Being a good listener is one of the most important attributes you can have as an entrepreneur. You need to heed some (but definitely not all) of the advice given to you by advisors/mentors/investors, as well as take on feedback from your customers and users. It is also essential to listen to some of the ideas your team and employees come up with – if you don’t listen properly, you will regret it days/weeks/months down the line when things begin to unravel beneath your feet.
Many of us in the Western world do not realise how fortunate we are. We stress over trivial things such as deadlines, deals falling through and being late to meetings. I find things as simple as dental check-ups terrifying – the disruption to my usual schedule and worry that I might need another filling/tooth taken out leaves me dreading every visit.
I have heard the phrase “knowledge is power” (“scientia potentia est” is the original phrase coined in Latin) regularly used throughout my life – at university, in the workplace and even in Hollywood movies. Never, though, have I felt this phrase to be more appropriate than when applied to behavioural & leadership psychology (or influencing people).
Working in (or running) an early-stage startup can be one of the most volatile experiences of your life. The mixture of monumental highs
assuming that you’re somewhere on the right path combined with depressing lows is quite unique in a career/lifestyle. There will be times where you question your self-belief and wonder why you are doing what you are doing. Your resilience is an important factor in helping you bounce back, so it is good to have an understanding of what helps keep you strong.
Over the course of the last year or so, I have met with, spoken to or been to talks featuring many different CEOs and start-up founders. I like to ask them about some of the biggest mistakes that they’ve made (in the futile hope that I can learn from them) or what advice they would give to an aspiring/early-stage entrepreneur. What is interesting is that the answer they all give is almost always the same.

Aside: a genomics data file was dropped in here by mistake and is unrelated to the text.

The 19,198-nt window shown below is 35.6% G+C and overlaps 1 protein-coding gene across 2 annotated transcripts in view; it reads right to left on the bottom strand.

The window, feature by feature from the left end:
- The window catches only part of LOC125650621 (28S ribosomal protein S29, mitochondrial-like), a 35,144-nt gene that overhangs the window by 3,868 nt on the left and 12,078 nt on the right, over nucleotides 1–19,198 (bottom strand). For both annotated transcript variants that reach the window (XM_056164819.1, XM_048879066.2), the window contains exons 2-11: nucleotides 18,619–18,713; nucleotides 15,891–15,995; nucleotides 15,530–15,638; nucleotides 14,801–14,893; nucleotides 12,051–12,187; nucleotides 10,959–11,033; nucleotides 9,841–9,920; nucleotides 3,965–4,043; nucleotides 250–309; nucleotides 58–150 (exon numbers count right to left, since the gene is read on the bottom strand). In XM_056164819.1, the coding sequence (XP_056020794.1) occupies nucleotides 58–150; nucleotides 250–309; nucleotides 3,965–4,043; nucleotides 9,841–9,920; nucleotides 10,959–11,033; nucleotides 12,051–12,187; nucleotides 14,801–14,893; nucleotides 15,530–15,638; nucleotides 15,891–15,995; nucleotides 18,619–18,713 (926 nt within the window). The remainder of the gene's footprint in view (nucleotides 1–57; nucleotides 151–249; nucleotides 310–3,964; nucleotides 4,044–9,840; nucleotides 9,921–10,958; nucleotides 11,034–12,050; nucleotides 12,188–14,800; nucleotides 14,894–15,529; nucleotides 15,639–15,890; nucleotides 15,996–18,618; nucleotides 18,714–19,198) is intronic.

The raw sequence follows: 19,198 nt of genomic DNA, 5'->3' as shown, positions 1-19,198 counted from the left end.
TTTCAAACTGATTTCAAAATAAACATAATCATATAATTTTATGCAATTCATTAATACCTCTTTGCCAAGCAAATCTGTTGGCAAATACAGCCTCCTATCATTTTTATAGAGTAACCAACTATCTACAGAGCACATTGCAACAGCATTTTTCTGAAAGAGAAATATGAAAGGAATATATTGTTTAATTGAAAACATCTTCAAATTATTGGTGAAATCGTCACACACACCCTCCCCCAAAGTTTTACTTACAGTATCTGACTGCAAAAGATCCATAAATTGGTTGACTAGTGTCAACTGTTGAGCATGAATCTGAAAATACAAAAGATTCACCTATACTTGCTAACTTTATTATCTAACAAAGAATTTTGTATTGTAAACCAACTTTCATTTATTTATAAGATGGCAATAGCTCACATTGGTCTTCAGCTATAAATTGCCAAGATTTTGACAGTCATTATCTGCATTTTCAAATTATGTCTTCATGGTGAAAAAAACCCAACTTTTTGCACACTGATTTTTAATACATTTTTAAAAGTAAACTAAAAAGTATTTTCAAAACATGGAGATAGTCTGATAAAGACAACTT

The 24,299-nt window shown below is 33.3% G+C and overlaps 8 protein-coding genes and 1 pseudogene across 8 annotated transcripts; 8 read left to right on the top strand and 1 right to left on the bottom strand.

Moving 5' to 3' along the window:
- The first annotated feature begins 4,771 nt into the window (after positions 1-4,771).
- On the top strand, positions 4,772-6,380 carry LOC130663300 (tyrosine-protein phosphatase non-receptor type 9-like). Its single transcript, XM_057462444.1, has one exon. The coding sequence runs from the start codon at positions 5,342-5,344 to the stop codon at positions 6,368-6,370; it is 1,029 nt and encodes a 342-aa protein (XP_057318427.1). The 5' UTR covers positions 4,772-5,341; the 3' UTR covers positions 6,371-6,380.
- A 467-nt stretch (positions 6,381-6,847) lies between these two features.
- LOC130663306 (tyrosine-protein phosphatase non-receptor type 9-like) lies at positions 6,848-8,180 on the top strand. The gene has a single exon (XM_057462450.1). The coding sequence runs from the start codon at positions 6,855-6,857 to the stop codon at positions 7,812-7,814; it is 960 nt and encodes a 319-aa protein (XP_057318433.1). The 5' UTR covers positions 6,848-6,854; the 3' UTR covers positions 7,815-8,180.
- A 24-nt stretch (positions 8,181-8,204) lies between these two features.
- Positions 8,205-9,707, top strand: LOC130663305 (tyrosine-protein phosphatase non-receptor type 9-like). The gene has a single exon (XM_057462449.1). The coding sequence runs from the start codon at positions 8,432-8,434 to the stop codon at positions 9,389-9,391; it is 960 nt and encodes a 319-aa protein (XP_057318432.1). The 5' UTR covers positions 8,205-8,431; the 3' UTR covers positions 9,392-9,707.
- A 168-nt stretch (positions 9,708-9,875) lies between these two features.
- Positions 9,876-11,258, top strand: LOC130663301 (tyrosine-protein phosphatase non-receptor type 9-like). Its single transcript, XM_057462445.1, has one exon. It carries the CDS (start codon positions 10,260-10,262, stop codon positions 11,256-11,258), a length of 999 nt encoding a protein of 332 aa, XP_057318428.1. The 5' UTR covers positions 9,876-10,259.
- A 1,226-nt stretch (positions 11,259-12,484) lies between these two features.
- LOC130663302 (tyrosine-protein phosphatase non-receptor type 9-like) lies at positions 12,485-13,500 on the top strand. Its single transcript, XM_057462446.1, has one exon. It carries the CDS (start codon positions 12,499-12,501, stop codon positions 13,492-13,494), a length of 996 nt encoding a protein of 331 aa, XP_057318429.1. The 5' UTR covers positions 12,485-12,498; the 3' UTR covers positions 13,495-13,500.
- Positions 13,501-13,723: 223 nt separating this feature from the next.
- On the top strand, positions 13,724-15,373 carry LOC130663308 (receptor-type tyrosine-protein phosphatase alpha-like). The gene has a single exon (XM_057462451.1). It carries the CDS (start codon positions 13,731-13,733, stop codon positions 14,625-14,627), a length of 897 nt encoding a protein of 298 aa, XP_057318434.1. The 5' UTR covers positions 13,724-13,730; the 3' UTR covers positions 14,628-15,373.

When people think of great founders, they think of people like Mark Zuckerberg, Elon Musk or Steve Jobs – people who have this unwavering drive and vision; who can captivate people and lead them on a journey. However, what made these guys truly successful was the support network they built around themselves – their founding team. The reality is that it is almost impossible for one person to have all the characteristics of a great founder. What is possible, however, is having all of these great characteristics shared between yourself and your co-founders.
As a consumer, competition is usually great – it spurs innovation and leads to more efficient pricing. In this post, however, I am going to focus on competition in life, and why it can actually be sub-optimal.
There are a whole load of reasons why people might want to start a start-up. It is important to know what reason yours is, because some of these reasons only make sense in certain contexts, and some of them will actually lead you astray.
Since entering the entrepreneurship ecosystem in London, I have been fortunate enough to meet some incredible founders and hear inspiring stories. What you quickly realise, however, is that every business has a different story and that there is no “one formula for success”. Furthermore, a lot of the reasons why some of these businesses became successful were actually out of the hands of the founders. Continue reading